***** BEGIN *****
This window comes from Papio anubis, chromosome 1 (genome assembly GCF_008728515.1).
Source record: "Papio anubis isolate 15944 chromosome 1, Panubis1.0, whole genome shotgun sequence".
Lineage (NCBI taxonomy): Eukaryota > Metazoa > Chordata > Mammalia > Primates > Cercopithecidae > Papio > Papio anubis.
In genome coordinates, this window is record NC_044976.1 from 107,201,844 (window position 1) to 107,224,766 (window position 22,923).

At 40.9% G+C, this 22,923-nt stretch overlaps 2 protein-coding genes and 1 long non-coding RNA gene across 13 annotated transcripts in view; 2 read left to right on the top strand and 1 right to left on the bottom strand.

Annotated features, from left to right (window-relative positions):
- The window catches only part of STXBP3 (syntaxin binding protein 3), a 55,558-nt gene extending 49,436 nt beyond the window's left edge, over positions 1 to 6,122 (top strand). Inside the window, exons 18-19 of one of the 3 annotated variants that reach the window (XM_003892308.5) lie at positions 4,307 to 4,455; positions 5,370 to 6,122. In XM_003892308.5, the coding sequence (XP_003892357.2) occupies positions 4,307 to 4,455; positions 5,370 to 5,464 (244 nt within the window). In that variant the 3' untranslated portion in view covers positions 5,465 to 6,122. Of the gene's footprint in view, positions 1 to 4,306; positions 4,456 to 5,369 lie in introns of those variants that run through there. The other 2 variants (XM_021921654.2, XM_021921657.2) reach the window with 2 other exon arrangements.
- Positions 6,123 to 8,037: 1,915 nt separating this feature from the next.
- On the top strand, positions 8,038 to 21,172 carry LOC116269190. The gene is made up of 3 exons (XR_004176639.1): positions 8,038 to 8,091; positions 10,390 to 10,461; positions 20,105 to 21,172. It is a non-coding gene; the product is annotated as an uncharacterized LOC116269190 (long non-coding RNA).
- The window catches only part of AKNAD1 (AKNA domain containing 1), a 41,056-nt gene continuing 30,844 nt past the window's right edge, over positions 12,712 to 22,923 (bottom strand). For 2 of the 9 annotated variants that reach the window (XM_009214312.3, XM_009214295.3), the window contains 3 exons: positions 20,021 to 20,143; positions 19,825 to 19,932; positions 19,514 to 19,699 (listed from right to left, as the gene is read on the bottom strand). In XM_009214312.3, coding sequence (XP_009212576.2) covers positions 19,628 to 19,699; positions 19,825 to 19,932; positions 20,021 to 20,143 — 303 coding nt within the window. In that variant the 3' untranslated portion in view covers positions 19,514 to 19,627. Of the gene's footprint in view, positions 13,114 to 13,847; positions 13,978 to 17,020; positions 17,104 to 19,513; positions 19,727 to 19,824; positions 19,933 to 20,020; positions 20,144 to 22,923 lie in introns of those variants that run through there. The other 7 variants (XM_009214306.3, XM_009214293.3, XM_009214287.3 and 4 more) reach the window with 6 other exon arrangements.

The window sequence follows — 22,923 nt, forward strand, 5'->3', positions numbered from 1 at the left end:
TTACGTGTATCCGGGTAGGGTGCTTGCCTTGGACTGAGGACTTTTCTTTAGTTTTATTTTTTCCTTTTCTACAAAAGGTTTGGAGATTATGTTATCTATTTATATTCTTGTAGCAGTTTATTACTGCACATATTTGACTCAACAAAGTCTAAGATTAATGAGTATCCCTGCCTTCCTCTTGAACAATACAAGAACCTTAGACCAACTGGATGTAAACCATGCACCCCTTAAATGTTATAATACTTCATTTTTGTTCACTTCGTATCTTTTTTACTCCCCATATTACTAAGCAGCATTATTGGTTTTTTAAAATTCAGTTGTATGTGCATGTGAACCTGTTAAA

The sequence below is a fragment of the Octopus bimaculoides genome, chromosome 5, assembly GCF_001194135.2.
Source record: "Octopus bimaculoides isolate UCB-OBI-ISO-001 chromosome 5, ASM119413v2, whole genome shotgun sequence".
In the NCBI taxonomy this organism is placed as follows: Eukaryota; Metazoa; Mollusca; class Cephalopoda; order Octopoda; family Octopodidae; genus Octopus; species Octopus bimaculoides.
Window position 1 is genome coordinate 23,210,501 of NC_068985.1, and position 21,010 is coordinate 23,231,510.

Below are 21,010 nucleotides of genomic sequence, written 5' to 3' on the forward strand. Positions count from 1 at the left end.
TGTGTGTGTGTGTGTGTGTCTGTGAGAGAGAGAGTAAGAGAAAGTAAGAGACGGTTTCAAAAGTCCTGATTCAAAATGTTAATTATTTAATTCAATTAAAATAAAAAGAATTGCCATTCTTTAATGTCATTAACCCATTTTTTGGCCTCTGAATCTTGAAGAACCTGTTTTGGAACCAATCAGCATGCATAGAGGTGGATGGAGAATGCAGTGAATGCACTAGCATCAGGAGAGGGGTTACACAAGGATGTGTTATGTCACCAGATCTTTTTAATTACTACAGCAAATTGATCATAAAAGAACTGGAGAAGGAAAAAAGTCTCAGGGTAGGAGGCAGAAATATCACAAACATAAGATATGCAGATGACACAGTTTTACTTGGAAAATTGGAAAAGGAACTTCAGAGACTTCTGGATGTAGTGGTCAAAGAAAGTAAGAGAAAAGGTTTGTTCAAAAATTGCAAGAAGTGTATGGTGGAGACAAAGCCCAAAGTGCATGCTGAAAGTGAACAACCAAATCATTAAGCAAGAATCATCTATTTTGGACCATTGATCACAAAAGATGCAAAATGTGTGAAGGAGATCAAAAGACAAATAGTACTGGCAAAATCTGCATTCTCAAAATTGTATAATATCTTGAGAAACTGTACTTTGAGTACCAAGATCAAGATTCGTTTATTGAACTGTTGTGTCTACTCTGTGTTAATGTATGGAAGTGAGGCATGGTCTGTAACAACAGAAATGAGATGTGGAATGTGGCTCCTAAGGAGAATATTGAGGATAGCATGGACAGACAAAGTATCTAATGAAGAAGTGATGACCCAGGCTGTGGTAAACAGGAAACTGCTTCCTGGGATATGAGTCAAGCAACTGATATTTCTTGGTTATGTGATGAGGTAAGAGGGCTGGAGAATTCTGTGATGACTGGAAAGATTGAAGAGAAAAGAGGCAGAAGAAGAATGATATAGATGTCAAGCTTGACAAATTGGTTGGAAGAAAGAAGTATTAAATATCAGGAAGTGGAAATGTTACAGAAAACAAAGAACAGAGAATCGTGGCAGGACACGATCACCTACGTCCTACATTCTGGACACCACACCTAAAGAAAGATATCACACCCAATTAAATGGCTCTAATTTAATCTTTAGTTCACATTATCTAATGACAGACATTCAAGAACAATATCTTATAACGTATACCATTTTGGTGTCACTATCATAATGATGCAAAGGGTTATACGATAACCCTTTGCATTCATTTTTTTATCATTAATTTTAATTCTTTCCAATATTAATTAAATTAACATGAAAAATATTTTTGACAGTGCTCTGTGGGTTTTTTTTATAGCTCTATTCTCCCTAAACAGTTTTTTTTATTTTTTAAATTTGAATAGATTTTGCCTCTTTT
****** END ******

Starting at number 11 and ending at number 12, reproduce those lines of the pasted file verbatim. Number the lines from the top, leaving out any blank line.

The window sequence follows — 22,923 nt, forward strand, 5'->3', positions numbered from 1 at the left end:
TTACGTGTATCCGGGTAGGGTGCTTGCCTTGGACTGAGGACTTTTCTTTAGTTTTATTTTTTCCTTTTCTACAAAAGGTTTGGAGATTATGTTATCTATTTATATTCTTGTAGCAGTTTATTACTGCACATATTTGACTCAACAAAGTCTAAGATTAATGAGTATCCCTGCCTTCCTCTTGAACAATACAAGAACCTTAGACCAACTGGATGTAAACCATGCACCCCTTAAATGTTATAATACTTCATTTTTGTTCACTTCGTATCTTTTTTACTCCCCATATTACTAAGCAGCATTATTGGTTTTTTAAAATTCAGTTGTATGTGCATGTGAACCTGTTAAA